A King Alphonse is a sweet alcoholic drink that is generally consumed after dinner, thereby falling into the category of digestif or pousse-café. It consists of an ounce or so of chocolate-based liqueur such as Kahlua or Tia Maria poured into a sherry or pousse-café glass, then carefully topped ("floated") by a small amount of heavy cream, so that two distinct layers are apparent in the glass. The layer of cream is generally no more than about one quarter of an inch thick.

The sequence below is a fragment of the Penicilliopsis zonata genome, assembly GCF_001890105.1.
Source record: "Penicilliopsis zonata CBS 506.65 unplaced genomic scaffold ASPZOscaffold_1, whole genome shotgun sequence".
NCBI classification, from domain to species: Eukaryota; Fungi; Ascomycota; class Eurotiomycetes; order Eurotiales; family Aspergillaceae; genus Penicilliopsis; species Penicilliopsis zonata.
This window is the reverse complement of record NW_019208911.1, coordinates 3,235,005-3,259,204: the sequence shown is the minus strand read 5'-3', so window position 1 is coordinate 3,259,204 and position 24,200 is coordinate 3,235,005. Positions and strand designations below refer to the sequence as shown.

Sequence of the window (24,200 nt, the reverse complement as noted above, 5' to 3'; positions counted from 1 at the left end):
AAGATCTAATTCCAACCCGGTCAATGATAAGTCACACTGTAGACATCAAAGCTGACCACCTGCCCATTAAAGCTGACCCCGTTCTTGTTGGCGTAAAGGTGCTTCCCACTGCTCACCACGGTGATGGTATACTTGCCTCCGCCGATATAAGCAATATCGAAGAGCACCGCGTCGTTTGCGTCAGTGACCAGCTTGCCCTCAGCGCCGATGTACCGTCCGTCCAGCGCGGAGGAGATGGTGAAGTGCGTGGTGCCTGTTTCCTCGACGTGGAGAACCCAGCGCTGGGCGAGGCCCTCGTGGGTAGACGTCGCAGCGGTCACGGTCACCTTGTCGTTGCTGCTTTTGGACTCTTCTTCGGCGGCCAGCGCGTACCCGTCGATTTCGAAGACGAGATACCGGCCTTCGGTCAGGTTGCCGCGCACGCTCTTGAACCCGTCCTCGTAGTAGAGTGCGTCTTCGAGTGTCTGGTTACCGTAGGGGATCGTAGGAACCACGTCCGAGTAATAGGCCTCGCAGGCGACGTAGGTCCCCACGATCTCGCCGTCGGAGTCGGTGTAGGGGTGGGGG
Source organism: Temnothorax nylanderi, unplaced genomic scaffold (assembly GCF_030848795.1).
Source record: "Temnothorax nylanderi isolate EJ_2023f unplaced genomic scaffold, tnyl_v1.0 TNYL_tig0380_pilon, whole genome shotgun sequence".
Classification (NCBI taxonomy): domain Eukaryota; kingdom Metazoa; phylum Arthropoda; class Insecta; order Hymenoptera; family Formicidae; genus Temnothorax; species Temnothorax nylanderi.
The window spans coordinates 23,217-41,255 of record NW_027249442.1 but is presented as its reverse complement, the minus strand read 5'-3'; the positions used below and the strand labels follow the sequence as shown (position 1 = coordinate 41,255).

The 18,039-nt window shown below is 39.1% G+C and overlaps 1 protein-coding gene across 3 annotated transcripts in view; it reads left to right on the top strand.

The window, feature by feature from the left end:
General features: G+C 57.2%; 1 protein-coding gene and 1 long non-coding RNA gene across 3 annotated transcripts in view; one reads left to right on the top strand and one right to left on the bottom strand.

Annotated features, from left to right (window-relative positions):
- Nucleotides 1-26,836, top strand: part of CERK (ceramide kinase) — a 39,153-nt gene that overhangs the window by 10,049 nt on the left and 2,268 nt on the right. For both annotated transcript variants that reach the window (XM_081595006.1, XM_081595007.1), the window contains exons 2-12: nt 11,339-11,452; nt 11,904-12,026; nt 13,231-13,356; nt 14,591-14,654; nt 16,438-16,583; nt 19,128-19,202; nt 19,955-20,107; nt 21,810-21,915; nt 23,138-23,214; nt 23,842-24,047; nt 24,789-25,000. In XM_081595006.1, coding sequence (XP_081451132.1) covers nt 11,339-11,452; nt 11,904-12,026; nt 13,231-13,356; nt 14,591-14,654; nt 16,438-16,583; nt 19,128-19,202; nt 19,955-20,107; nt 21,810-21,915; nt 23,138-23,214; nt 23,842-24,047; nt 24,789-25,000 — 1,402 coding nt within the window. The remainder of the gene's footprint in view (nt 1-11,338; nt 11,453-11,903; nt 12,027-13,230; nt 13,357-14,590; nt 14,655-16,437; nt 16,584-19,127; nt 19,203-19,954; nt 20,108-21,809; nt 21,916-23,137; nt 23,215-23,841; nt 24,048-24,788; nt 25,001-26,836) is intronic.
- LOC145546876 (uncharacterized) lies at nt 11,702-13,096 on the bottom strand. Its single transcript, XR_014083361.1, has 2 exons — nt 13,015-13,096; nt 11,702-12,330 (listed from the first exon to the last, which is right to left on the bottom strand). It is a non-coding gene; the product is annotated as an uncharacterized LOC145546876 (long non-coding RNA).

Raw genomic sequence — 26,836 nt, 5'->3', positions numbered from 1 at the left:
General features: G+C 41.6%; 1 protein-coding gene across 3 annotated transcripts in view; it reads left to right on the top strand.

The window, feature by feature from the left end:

A search for King Alphonse recipes reveals that confusion has arisen over the years as to whether this is the same recipe as that of two similar drinks, an Angel tip and a Sombrero. Both these drinks use the same ingredients, but the proportions in each of them now seems to vary widely, some recipes specifying as much as a glassful of cream instead of a modest teaspoon or so; in addition, some recipes for the Sombrero direct that the coffee liqueur and cream should be stirred or shaken together.